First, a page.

"John Steinbeck Jnr. Was quoted as saying ‘if all religions were rivers, this is the sea into which they would flow’. The Daoist peace sect, led by their master, a tiny hunch-backed old man, a former chemical engineer, occupied the end of a sandbar island, mid-stream Mekong, between My Tho & Ben Tre in the Delta.
The Neo-Catholic, Buddhist church of Dao embraced all the faiths of the region into a Philosophy of bringing peace to Indochina. Backed by wealthy Chinese trucking concerns, the Disneyland like edifice had an expanded populace of 2k plus after the Tet Offensive deserters from all sides and civilians seeking shelter with jobs in the mainland towns.
Everyone lived a macrobiotic life, the Dao Duo, the master, lived only on coconuts; the name he had taken, the coconut monk. They prayed 24/7 for peace on a concrete dias with ornate towers and a view of the war a kilometre away. There were no weapons and aviation flew around the edifice. Modern Vietnamese socialism has condemned the island to a tourist trap." - Tim Page
Tim Page left England at 17 to travel across Europe, the Middle East and to India and Nepal. He found himself in Laos at the time of the civil war and ended up working as a stringer for United Press International. From there he moved on to Saigon where he covered the Vietnam War for the next five years working largely on assignment for TIME-LIFE, UPI, PARIS MATCH and ASSOCIATED PRESS. He also found time to cover the Six Day War in the Middle East in 1967. The role of war-photographer suited Page’s craving for danger and excitement. He became an iconic photographer of the Vietnam War and his pictures were the visual inspiration for many films of the period. The photojournalist in ‘Apocalypse Now’, played by Dennis Hopper was based on Page.
The Vietnam War was the first and last war where there was no censorship, the military actively encouraged press involvement and Page went everywhere, covering everything. He was wounded four times, once by ‘friendly fire’ and the last time was when he jumped out of a helicopter to help load the wounded and the person in front of him stepped on a landmine. He was pronounced DOA at the hospital. He required extensive neuro-surgery and spent most of the seventies in recovery.
It was while he was recovering in hospital in spring 1970 that he learnt that his best friend, house mate and fellow photographer Sean Flynn, son of Hollywood actor Errol, had gone missing in Cambodia. Throughout the 70’s and 80’s Page’s mission was to discover the fate and final resting place of his friend and to erect a memorial to all those in the media that were either killed or went missing in the war. This led him to found the IndoChina Media Memorial Foundation and was the genesis for the book ‘REQUIEM’. With his friend Horst Faas, photo editor for Associated Press and double Pulitzer Prize winner, they co-edited the book and commemorated the work of all the dead and the missing, from all nations, who were lost in the thirty-year struggle for liberation. REQUIEM the exhibition is now on permanent display at the War Remnants Museum in Ho Chi Minh City.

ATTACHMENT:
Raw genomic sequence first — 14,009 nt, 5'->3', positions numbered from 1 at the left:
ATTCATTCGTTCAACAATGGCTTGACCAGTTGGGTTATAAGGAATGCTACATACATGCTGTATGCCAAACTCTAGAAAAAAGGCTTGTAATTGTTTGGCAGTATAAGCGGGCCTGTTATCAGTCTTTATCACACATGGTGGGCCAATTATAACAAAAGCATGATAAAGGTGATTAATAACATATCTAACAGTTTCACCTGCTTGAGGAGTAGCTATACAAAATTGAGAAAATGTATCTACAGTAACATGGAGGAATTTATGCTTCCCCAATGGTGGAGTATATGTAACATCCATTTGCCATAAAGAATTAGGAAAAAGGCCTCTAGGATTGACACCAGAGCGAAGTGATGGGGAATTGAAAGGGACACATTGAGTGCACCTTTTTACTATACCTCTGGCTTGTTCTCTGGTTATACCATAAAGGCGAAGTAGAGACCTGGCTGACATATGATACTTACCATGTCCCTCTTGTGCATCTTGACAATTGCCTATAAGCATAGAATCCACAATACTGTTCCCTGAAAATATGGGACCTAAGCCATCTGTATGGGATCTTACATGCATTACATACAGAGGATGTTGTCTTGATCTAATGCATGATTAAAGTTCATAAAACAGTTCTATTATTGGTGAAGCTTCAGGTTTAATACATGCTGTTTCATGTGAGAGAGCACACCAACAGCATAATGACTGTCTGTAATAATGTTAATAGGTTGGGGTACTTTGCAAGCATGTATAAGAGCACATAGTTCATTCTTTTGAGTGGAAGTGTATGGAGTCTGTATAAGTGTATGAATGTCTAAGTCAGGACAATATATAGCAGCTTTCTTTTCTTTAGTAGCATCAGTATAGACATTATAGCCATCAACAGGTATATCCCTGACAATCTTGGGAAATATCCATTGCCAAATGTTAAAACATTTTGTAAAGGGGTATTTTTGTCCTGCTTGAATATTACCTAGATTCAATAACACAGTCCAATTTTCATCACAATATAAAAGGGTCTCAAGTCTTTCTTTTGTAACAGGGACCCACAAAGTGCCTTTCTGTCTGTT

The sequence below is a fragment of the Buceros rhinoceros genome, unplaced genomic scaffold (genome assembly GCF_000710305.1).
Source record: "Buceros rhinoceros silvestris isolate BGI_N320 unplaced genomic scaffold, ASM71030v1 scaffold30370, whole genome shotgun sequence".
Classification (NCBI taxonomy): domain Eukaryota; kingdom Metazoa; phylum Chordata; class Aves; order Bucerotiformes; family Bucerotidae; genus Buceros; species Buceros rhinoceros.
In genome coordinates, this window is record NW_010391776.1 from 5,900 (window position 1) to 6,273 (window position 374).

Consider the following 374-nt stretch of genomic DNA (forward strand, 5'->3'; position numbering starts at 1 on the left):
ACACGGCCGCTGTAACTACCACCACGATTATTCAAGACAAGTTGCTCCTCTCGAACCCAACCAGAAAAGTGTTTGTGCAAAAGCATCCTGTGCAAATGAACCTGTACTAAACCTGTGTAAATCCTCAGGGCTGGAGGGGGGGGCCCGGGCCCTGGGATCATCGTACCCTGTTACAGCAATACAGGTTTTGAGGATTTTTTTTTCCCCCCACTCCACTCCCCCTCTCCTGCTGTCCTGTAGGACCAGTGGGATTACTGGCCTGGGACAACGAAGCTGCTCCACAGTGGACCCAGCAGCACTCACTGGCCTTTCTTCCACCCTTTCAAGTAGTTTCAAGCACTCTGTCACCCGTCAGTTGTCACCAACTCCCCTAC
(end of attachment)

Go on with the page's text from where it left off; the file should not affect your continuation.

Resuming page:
Tim Page is the subject of many documentaries, two films and the author of ten books. He spent 5 months in 2009 as the Photographic Peace Ambassador for the UN in Afghanistan and is the recipient of many awards. He was recently named one of the '100 Most Influential Photographers Of All Time'. His interest and passion now is covering the aftermath of war and bringing the world’s attention to the plight of the innocent victims – the bystanders. He returns regularly to Viet Nam and Cambodia to run photo workshops, do assignments and to photograph the mines - and the maimed that are still being injured 30 years on and the still, devastating effects of Agent Orange. Since arriving in Australia Tim has also covered East Timor and The Solomon Islands. He now lives in Brisbane and is an adjunct professor at Griffith University.